DAYTONA BEACH, Fla. — Kurt Busch won a thrilling Daytona 500 on Sunday in a race that started out clean in the first stage, but rapidly descended into madness over much of the final two in the first Monster Energy NASCAR Cup Series under the new three-stage race format.
Busch grabbed the lead in his No. 41 Stewart-Haas Racing Ford with one lap to go, as the lead changed hands four times over the final three laps.
It was the only lap Busch led all day as he claimed his first victory in the Great American Race on his 16th try. It is the first time in the 59 years of the Daytona 500 that the winner led only one lap.
“I have a lot of people who have believed in me over the years and supported me over the years,” Busch said. “This is what it’s all about.”
He took the lead from Kyle Larson after Larson had grabbed it from Martin Truex Jr. with two to go. Truex had taken the lead from Chase Elliott with three laps remaining.
The action over the final 80-lap segment was intense and non-stop – well, except for all the times cars wrecked and track cleanup was required, which was often.
“Everybody was wrecking as soon as we got done with the second stage,” Kurt Busch said. “The more that I’ve run this race, the more that I’ve just thrown caution to the wind and let ‘er rip.”
Kyle Busch, Kurt’s younger brother, won the first 60-lap stage, which was relatively uneventful except for when rookie Corey LaJoie appeared to misjudge his speed coming to pit road around Lap 30 in his No. 83 Toyota. LaJoie nearly ran over the No. 14 Stewart-Haas Racing Ford of Clint Bowyer in the process and then veered off into the outside wall, which he hit hard, after narrowly missing Bowyer’s car.
Other than that and a handful of pit-road speeding penalties, the first stage was pretty clean.
That was not how the rest of the race played out.
The Toyota cars of Joe Gibbs Racing and Furniture Row Racing made it obvious that they entered the day with a plan to short-pit together and stay together in the draft as much as they could.
While that worked to their advantage in the first stage, it cost them dearly on Lap 46 of the second 60-lap stage when Kyle Busch’s No. 18 JGR Toyota lost a rear tire and snapped loose in front of teammate Matt Kenseth and Erik Jones, driver of the No. 77 Toyota for Furniture Row. Both slammed into Busch, and the No. 88 Hendrick Motorsports Chevrolet of Dale Earnhardt Jr. actually ran right over the top of Busch’s car, heavily damaging his own in the process.
Kyle Busch said he had no inkling that he was about to lose a tire.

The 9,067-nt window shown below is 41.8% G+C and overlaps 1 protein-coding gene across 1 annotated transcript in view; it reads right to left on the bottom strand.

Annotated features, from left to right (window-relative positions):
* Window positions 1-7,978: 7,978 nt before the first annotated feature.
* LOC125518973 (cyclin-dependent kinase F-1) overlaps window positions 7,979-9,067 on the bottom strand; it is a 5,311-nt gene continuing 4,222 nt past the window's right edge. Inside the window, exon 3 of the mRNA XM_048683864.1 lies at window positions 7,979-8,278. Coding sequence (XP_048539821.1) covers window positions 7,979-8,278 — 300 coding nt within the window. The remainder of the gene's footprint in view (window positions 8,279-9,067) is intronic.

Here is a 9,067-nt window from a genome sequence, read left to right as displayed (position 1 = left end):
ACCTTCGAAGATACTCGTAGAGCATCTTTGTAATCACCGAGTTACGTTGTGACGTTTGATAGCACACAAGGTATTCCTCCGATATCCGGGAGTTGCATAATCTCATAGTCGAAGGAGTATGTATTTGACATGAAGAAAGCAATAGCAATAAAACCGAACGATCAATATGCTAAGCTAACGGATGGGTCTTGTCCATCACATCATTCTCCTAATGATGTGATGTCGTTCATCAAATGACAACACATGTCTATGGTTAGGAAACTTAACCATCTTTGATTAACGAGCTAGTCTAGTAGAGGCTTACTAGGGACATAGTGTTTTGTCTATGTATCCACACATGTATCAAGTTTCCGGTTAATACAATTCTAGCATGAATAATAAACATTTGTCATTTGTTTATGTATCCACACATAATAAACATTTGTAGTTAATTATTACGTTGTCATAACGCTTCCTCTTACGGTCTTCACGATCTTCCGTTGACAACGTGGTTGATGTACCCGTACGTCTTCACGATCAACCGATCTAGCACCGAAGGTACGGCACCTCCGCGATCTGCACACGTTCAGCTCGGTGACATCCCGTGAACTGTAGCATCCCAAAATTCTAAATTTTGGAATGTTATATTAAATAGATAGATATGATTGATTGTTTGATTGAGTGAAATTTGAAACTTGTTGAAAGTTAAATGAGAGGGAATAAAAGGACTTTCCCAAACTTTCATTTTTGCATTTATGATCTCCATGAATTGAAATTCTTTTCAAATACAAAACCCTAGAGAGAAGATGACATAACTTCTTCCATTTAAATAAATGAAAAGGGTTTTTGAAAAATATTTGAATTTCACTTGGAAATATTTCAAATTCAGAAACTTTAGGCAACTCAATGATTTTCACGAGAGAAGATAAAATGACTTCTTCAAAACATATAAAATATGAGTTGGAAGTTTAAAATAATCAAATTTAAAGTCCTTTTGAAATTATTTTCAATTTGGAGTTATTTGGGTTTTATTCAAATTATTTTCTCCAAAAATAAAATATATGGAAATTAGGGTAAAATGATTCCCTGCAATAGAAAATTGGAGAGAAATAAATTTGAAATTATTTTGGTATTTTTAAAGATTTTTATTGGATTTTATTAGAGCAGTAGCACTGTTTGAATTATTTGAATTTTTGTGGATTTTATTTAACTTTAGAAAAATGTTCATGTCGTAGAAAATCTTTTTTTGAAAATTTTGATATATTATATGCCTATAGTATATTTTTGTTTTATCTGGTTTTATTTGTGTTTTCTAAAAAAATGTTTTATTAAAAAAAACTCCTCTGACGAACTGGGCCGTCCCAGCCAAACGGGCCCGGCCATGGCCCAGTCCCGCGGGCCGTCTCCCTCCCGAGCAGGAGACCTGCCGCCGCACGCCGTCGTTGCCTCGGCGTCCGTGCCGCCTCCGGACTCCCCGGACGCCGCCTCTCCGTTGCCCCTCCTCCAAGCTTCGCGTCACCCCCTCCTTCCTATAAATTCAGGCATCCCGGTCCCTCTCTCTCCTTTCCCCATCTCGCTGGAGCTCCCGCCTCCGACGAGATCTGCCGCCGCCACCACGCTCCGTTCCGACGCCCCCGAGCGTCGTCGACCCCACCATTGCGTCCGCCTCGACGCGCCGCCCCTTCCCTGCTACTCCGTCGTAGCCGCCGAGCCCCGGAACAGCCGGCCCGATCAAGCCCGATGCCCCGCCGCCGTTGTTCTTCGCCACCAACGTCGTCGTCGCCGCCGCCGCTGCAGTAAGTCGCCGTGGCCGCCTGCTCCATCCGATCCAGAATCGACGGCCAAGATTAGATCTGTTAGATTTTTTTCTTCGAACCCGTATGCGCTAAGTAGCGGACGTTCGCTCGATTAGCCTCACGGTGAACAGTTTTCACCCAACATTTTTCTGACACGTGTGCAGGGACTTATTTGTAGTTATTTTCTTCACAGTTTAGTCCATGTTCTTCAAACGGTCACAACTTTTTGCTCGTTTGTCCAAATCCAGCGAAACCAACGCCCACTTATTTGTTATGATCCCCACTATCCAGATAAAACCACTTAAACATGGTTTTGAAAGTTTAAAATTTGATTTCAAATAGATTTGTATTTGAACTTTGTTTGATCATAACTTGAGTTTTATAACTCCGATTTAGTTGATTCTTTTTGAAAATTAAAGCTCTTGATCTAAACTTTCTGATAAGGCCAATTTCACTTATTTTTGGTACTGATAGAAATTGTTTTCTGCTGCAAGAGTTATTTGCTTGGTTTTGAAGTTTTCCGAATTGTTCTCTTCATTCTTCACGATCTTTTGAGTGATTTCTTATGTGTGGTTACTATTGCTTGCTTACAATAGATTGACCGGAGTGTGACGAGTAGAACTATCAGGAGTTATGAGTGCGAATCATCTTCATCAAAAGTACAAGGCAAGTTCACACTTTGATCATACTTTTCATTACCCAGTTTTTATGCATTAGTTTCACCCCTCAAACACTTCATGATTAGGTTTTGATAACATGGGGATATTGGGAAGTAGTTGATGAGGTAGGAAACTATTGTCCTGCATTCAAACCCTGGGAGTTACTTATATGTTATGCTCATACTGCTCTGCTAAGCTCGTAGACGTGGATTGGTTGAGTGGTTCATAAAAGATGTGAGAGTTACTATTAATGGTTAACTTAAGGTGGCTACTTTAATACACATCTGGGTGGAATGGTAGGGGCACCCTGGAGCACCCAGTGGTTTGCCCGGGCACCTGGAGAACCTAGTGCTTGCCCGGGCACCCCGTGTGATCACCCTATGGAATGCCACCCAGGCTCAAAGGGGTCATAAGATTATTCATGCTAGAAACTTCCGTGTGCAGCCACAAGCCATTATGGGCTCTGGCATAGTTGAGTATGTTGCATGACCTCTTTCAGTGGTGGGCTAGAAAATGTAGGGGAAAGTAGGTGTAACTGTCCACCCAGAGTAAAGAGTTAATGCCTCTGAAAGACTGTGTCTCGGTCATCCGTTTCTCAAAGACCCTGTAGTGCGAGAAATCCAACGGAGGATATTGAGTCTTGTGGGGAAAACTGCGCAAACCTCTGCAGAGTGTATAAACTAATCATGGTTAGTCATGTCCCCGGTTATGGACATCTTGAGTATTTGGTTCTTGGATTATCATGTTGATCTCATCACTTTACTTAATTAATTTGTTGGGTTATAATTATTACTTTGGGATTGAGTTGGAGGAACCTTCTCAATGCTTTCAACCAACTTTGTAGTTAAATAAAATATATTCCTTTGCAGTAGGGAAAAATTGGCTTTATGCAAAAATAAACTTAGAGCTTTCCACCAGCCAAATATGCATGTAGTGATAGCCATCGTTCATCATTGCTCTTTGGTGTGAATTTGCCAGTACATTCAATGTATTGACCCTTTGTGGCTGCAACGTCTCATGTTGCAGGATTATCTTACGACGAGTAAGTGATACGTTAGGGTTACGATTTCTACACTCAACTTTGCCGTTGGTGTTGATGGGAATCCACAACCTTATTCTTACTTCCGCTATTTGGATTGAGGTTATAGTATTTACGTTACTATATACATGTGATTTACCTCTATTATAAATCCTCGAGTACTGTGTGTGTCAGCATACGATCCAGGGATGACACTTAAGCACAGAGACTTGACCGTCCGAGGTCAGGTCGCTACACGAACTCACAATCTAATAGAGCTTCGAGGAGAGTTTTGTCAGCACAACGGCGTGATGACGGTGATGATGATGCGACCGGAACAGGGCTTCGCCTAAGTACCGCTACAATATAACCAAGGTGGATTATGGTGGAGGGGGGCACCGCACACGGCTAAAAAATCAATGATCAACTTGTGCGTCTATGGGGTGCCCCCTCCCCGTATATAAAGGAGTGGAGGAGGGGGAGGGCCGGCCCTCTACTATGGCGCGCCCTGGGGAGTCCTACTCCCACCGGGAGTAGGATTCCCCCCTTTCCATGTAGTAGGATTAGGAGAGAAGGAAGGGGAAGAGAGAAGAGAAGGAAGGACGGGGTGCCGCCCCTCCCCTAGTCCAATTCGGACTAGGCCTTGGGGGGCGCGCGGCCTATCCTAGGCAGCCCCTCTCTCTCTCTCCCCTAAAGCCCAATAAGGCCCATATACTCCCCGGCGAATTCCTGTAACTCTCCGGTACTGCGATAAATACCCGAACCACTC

“I don’t know if it was a left rear or a right rear that went down, but, man, (we) tore up three JGR cars in one hit and also Junior,” said the younger Busch, who has never won the Daytona 500. “So I feel bad, horrible, for those guys. But man, it was nothing we did wrong. Obviously Goodyear tires just aren’t very good at holding air.”
That opinion, of course, was disputed by Greg Stucker, Goodyear’s director of racing who said that Busch was “speaking out of frustration” and “didn’t have all the facts.”
Nonetheless, the wreck ended the days of Busch, Kenseth and Jones immediately. Earnhardt was able to get back on track briefly after some repairs to his car, but he headed for the garage and called a day, too, after only a few more laps under caution.
“I thought maybe we could get the car fixed and get out there and see what we could do with the rest of the day, pick up some spot maybe,” Earnhardt said. “But there was just too much damage.”
That left it wide open for Kevin Harvick to claim the Stage 2 win, although Joey Logano made an aggressive attempt to steal it from him at the line on the stage’s final lap. Logano dove to the inside of Harvick, but came up just short.
Then came Stage 3, and the hits kept coming in startlingly rapid fashion.
Within a handful of laps before the final 80-lap segment reached halfway, there were three more huge multi-car accidents.
On the first one, Ryan Blaney used a hand signal out his driver’s-side door to indicate that he was slowing to pit. Elliott Sadler, who was right behind him, did the same.
But Jeffrey Earnhardt, who was behind them both, apparently did not get the memo and ran into the back of Sadler, setting off a chain reaction that also took out the cars being driven by Trevor Bayne and Ricky Stenhouse Jr.
Shortly thereafter, with 58 laps left in the race, Jamie McMurray made an aggressive move and clipped the No. 24 Hendrick Motorsports Chevrolet of Chase Elliott – sending Elliott into the No. 95 of Michael McDowell and setting off a chain reaction that resulted in major damage for several cars, including Brad Keselowski.
Keselowski’s No. 2 Team Penske Ford suffered a broken track bar, eliminating yet another top contender.
Just seven laps later, another incident occurred when Joey Gase appeared to get tapped from behind by Elliott, sending him into the No. 75 car driven by Brendan Gaughan.
The end result of all the mayhem: With 50 laps left in the Great American Race, only five cars were left that hadn’t suffered some kind of damage in the multiple wrecks that stacked up from Stage 2 and into Stage 3.
The drivers of those five cars were Austin Dillon, Kasey Kahne, Michael Waltrip, Aric Almirola and AJ Allmendinger – and for a brief moment, it left the unheralded Cole Whitt as the race leader.
That did not last long, however.
Logano muscled his way to the front with 36 to go, but eventually Elliott wrestled the lead back away from him and Logano got shuffled back in the front pack.
Elliott then led most of the remaining laps until Truex caught him with three to go. But Truex could not hold off Larson, who could not hold off Kurt Busch.
“My rear-view mirror fell off with 30 to go,” Kurt Busch said. “I said, ‘That’s an omen. Now I don’t have to look at it anymore. I don’t have to drive defensively, and I can take advantage of other people’s mistakes.”
He did just that, leading the only lap he needed to.